BASKETBALL—NBA: The game was nearly subordinated to bomb scares, brawls, bad crowds and babies. San Francisco, a real bomb with a 0-4 record, encountered a fake bomb at Baltimore, The scare emptied the Civic Center for 15 minutes, and the bad week cost the Warriors almost any hope of a playoff berth. The defeat in Baltimore was inflicted by Chicago 121-111. A night earlier the Warriors lost 111-102 to Detroit—the team they had been trying to edge out of third place—but not without getting involved in a slug-of-war with the Pistons. When Detroit beat the Warriors again later, 131-123, that western race looked over. Chicago had its own bomb to deal with—financial trouble—and deal the Zephyrs did by considering a franchise shift to Baltimore that has an even chance of materializing. This week the Zephyrs won all three games, beating St. Louis 116-93, San Francisco 121-111 and Boston 110-109, which may indicate either determination to stay in Chicago or joy at the chance of leaving. New York's Richie Guerin had a Night, during which one of his presents was a toy automobile representing the car he will receive. His baby daughter, Kerry, sat down on the Madison Square Garden floor to play with it, provoking mirth in the stands. There was little other laughter as the Knicks were beaten by sizzling Syracuse 131-121. The Nats weren't losing to anybody, as they capped an eight-game winning streak by beating San Francisco 163-148. Los Angeles, which has lost 13 of 21 since Jerry West was injured Feb. 3, broke a five-game losing string, 106-97, against Cincy before dropping two more. That one victory was enough, however, to clinch the Western Division title when second-place St. Louis won three and lost one. Boston, winning in the East, kept rolling along, beating Detroit (115-104) and Cincinnati (149-117), while losing only one, to Chicago 110-109.
BILLIARDS—EDWARD LEE, of the New York Athletic Club, won his 18th national three-cushion billiard championship in 20 tries at the Illinois Athletic Club in Chicago. Lee, who gave up long-distance swimming to switch to billiards, had a perfect 10-0 record, the tournament's high run (eight), the best game and the highest average (.719).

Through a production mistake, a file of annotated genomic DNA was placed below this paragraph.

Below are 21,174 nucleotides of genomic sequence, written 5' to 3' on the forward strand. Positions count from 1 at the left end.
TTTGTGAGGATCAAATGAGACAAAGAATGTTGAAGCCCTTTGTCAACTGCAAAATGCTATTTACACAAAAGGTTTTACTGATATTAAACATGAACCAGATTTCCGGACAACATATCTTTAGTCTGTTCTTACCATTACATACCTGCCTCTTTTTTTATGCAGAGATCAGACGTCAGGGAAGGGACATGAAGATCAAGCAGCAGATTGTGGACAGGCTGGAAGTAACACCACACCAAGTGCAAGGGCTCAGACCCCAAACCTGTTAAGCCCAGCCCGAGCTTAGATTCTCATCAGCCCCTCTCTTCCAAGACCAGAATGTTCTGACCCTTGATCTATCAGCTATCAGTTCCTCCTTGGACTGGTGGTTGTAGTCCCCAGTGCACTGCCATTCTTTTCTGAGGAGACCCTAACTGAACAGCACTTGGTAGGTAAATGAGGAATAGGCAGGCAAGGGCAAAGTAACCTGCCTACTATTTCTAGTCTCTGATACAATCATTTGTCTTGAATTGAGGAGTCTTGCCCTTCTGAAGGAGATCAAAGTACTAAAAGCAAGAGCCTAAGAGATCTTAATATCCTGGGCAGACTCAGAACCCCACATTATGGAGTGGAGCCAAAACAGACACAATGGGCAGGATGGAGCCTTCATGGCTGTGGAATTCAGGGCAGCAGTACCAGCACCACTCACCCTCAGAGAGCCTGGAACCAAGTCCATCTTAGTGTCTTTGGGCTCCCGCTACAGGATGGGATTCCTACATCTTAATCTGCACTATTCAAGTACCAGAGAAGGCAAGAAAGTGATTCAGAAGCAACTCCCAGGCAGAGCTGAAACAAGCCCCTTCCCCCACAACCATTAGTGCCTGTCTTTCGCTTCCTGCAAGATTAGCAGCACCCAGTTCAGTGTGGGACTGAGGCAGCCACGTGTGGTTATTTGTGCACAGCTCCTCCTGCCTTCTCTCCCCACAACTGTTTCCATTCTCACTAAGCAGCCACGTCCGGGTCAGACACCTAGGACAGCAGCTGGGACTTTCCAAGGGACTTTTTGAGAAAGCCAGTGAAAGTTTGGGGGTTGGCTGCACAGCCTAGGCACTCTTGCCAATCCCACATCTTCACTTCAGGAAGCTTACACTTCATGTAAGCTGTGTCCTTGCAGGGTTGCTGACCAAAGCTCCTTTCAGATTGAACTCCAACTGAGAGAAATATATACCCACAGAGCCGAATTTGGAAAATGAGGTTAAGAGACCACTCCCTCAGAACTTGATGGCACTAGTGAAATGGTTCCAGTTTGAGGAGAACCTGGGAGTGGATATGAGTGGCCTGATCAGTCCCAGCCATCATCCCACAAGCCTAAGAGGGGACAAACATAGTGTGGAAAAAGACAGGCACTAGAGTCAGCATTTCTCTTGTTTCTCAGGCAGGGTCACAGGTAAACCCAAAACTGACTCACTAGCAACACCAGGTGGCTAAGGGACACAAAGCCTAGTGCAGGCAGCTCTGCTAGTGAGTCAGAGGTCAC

CURLING—MIKE SLYZIUK, Detroit service station operator, skippered his own rink to the national curling championship in Duluth, winning the right to represent the U.S. in world cup competition.
FIELD TRIALS—KILSYTH SPARKY, a white-and-liver pointer, defeated 52 other entries to win the National Amateur Quail Championship on the 33,000-acre Dixie Plantation at Quitman, Ga. Both plantation and Sparky are owned by Mrs. G. M. Livingston.
March 18, 1963
GOLF—ARNOLD PALMER, hitting his irons as well as he has in a year, shot a final round 67 to overcome a four-stroke lead held by little-known Harold Kneece and win the $25,000 Pensacola Open. Kneece tied for second with Gary Player (see page 22), the top money winner on the tour this year.
HOCKEY—NHL: The closer the hockey season came to being over, the closer the standings got. Slumping Chicago, unable to hold the first-place lead it had maintained for weeks, found itself tied with Toronto and confronting the Maple Leafs stick-to-stick. The result was a memorable battle through two and a half scoreless periods and 12 penalties. Then Chicago's Ken Wharram rammed in a pass to put the home team ahead, only to have the Leafs come back three minutes later to tie it 1-1 on a power play. That's how it ended: tic game, tie league, and everything as close as crossed fingers with only two weeks to go. What's more, Montreal was moving up. In spite of Bernie Geoffrion's five-game suspension, which came after he threw his stick and gloves at a referee, the Canadiens edged Detroit 4-3, then blasted Boston (8-0) and New York (5-1) to get within three points of the leaders. Detroit, meanwhile, had a 1-2-0 week to remain entrenched in fourth.
HORSE RACING—PARDAO ($21.40), sold the day before to Col. N. E. Frieze of London, returned $70,600 of his reported $75,000 purchase price almost at once as he won the $115,600 San Juan Capistrano Handicap at Santa Anita.